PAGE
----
Presenter Jacqui Hurley says golf has become a welcoming sport for all and that she will be encouraging her children to pick up the game.
The RTE Sport broadcaster came to the game late after playing camogie for much of her life but is now a member in Dun Laoghaire Golf Club and today helped to host the second annual Golf Ireland International Women’s Day event supported by KPMG.
69 golfers from nine different sporting backgrounds along with representatives from NGBs, Sport Ireland and Sport NI came together at Druids Glen Hotel & Golf Resort in Wicklow.
Having joined a society in Leopardstown during the Covid-19 pandemic, Hurley used her platform and together with Golf Ireland they staged the first event last year.
It was another fantastic turnout today, which included professional golfer Leona Maguire, Dublin footballer Sinead Aherne and former Ireland international Anna Caplice, and Hurley hopes more women will follow in her footsteps and get into golf in 2023.
“To me it’s just trying to find something that keeps you active for your whole life and golf is brilliant because there is great discipline in terms of what the game is and what it can teach you as an individual but also it’s the social space that it is,” said Hurley.
“My mom is in her 60s and she has just taken up golf in the last year. She realises as well that it is a social network for her as it is for me in my 30s. It really is a game for everyone. I don’t want to sound contrived, I really mean that.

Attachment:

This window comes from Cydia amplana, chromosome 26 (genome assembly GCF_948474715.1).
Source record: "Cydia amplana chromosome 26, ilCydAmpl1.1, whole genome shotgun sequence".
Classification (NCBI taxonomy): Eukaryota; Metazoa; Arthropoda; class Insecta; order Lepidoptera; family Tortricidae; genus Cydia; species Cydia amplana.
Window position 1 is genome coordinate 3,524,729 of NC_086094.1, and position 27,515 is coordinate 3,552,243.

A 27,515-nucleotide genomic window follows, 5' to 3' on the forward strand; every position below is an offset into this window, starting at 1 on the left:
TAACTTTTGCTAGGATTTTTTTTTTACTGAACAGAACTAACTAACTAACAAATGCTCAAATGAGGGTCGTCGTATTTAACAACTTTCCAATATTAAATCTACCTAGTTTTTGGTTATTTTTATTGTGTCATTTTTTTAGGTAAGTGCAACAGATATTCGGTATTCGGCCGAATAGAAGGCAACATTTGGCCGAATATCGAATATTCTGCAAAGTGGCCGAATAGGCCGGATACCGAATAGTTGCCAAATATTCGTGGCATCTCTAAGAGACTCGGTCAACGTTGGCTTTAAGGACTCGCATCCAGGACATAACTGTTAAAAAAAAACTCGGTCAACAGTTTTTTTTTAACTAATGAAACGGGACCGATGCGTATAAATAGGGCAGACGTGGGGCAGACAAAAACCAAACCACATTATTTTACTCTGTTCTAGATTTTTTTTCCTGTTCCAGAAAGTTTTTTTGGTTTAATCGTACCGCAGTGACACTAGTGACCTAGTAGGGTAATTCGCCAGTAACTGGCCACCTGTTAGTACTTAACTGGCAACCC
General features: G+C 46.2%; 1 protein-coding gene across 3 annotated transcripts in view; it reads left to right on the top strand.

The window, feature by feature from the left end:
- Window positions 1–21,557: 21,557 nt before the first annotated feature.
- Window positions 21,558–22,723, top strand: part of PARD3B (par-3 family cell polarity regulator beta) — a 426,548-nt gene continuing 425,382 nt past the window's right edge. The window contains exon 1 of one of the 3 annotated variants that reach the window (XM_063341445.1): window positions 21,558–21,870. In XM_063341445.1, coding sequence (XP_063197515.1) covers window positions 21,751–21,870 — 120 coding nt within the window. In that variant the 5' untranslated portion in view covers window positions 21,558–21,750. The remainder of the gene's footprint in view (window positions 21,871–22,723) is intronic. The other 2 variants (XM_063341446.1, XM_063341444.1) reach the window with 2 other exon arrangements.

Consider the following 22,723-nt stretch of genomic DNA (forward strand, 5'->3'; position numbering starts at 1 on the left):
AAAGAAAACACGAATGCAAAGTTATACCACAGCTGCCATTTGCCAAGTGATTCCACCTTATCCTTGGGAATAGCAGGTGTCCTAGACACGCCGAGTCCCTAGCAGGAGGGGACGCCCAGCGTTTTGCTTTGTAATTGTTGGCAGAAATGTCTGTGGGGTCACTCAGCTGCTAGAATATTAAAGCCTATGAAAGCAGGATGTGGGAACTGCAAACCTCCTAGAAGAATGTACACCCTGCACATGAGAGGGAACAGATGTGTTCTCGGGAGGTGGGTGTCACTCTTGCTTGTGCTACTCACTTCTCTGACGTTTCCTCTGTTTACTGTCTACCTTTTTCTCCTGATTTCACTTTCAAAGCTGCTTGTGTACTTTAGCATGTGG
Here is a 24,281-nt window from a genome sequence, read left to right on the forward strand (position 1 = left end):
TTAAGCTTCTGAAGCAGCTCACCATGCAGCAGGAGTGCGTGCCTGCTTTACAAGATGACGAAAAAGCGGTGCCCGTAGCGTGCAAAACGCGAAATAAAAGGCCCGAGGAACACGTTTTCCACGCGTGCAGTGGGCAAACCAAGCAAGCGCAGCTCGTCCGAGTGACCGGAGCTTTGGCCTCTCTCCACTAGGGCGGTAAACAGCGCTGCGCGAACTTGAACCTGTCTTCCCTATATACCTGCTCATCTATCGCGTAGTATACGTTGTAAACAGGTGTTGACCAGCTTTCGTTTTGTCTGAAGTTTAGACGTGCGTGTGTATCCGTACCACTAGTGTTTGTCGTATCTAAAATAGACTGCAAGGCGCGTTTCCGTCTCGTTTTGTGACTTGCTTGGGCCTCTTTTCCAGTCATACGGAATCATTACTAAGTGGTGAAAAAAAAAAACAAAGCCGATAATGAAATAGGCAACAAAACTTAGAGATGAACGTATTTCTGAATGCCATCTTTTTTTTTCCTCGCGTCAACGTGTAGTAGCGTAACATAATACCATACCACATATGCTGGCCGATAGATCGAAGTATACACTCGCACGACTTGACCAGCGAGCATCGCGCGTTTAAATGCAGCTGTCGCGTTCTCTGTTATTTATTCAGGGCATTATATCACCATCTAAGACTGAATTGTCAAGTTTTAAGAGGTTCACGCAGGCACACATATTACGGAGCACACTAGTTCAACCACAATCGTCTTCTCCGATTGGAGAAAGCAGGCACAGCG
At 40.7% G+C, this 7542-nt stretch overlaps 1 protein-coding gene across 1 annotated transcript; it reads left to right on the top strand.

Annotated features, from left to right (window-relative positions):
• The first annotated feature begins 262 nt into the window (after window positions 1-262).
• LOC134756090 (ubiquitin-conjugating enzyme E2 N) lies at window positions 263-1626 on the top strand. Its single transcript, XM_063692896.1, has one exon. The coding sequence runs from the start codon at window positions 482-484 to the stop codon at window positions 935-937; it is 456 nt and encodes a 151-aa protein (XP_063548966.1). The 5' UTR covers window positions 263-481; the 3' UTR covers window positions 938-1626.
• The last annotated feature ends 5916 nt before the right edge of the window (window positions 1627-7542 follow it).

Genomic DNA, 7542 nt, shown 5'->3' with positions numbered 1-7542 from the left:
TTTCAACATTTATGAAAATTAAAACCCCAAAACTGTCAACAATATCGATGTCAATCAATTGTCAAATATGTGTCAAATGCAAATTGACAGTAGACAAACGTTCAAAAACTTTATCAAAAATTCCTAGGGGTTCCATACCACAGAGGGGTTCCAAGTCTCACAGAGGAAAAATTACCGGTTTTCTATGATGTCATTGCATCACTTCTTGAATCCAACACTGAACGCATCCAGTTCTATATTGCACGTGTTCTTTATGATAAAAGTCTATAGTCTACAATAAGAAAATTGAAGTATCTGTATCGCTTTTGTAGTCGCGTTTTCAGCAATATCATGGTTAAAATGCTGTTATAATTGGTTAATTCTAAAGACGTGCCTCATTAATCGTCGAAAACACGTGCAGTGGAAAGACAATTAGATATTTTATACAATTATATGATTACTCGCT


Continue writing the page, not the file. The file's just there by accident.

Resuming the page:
“I wish that I found it sooner in my life. I would have loved to have played this as a teenager but it wasn’t something that was around when I was a kid. It wasn’t in my social space, my parents didn’t really play it and it wasn’t something that my friends were playing.
“But now I would be really encouraging my kids to play it because I think it offers so much for kids and adults. To me it’s a fantastic game and I’m really glad that I found it even at this stage in my life.”
Golf Ireland began their drive to get more women involved in the game ten years ago when they launched their Get into Golf programme. And Hurley understands why more women are taking up a game that has a growing appeal and has become even more accessible to the general public.
“I love playing golf and I know a lot of sports people are always looking for something to do after they finish playing sport. I thought for a lot of them this might be a very natural fit,” said Hurley.
“It also allowed them to have a chat while they were walking around. There are very few sports that we can all play together where you can have this kind of social environment so for me this felt like a really good fit for this group.
“There are girls who played here today who are professional golfers and then are people who are complete beginners, and then there are people who are somewhere in between who have held a club but don’t know a lot about it. The great thing about this is everyone is equal in it.”
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